South Korea allows flour aid delivery to North
South Korea has allowed several humanitarian groups to deliver flour to North Korea for the first time since an attack on a border island last year.
The 300-tonne shipment was carried by 12 trucks across the demarcation line that divides the two Koreas.
The fatal North Korean shelling of Yeongpeong island led to a general suspension of aid.
The World Food Programme (WFP) estimates six million North Koreans are suffering from food shortages.
South Korea's Unification Ministry spokesman Chun Hae-sung said on Monday that the flour would be delivered to a nursery, a children's hospital and a kindergarten in the North.
South Korea suspended all aid to the North following the attack last November, which killed four people including two civilians.
In the past few months, Seoul has allowed some private deliveries by non-govermental organisations, but until now, flour was banned, on the grounds it might be diverted to feed North Korea's army or elites.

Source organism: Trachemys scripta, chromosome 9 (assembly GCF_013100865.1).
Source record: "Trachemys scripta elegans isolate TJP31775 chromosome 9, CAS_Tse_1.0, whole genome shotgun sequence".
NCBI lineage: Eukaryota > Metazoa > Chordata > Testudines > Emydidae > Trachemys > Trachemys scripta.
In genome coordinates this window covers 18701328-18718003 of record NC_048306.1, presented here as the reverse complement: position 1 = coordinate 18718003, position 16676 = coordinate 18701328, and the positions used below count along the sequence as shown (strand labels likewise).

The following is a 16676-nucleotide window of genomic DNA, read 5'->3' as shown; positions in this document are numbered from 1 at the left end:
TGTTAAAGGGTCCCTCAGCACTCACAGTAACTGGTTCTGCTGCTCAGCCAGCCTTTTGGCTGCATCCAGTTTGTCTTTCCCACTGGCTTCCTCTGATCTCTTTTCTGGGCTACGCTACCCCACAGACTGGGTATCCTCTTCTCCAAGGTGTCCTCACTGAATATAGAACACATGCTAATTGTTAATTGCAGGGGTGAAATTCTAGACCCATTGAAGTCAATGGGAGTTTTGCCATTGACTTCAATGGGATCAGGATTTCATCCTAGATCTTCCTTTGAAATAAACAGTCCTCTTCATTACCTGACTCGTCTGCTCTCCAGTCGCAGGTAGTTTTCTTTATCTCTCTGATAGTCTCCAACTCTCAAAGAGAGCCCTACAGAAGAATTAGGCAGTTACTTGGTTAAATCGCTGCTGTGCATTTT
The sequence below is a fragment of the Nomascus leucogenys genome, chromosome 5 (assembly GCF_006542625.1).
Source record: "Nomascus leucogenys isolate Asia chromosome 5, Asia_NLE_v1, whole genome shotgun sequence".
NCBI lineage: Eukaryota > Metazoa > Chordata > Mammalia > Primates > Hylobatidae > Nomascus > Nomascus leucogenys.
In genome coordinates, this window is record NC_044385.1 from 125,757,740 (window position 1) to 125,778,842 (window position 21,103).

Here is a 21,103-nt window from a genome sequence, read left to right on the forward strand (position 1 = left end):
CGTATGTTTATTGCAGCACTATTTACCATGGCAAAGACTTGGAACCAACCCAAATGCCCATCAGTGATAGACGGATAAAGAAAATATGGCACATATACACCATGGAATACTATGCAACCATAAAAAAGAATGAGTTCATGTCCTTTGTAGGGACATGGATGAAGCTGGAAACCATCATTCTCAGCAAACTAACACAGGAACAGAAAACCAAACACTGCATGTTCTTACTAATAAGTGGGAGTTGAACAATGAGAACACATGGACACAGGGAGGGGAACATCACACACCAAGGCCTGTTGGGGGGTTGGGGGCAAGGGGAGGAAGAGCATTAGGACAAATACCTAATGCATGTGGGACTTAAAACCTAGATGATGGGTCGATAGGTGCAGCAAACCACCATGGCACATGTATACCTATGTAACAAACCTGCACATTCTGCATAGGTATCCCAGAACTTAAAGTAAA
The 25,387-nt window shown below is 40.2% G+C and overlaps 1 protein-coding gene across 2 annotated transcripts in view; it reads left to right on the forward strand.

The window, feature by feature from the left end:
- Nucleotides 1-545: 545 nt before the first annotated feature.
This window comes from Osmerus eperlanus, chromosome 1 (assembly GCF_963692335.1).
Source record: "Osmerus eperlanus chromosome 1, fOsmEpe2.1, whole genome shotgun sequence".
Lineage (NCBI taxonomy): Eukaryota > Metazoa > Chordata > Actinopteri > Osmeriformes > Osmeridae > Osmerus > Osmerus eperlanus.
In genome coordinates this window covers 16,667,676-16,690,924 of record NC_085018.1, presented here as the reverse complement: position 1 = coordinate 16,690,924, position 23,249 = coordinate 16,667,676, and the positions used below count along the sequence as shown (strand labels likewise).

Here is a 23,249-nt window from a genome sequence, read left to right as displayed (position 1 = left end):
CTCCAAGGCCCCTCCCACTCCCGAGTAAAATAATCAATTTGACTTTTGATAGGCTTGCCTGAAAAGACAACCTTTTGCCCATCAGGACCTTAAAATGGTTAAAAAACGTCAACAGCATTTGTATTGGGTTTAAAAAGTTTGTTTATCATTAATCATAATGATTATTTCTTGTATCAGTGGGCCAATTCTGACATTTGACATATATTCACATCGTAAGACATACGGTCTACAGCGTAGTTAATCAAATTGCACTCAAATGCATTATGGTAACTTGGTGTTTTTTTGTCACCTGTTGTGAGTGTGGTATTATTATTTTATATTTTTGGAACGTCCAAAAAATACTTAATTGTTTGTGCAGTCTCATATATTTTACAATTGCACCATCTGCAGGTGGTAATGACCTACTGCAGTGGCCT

There has been fierce debate about whether Pyongyang is exaggerating the food problem to allow it to feed its army or stockpile supplies.
The past week has seen a slight thaw in relations between the two Koreas, after their nuclear envoys met on the sidelines of a regional conference, says the BBC's Lucy Williamson in Seoul.
North Korea's vice-foreign minister is travelling to Washington this week to talk about the possibility of restarting negotiations on his country's nuclear programme.
South Korea has said it is not considering a resumption of government-sponsored food aid to the North, which was suspended in 2008 as relations deteriorated.
Seoul says the North must make clear moves towards ending its nuclear programme before it can consider resuming large-scale aid.
Talks on North Korea's denuclearisation stalled in 2009.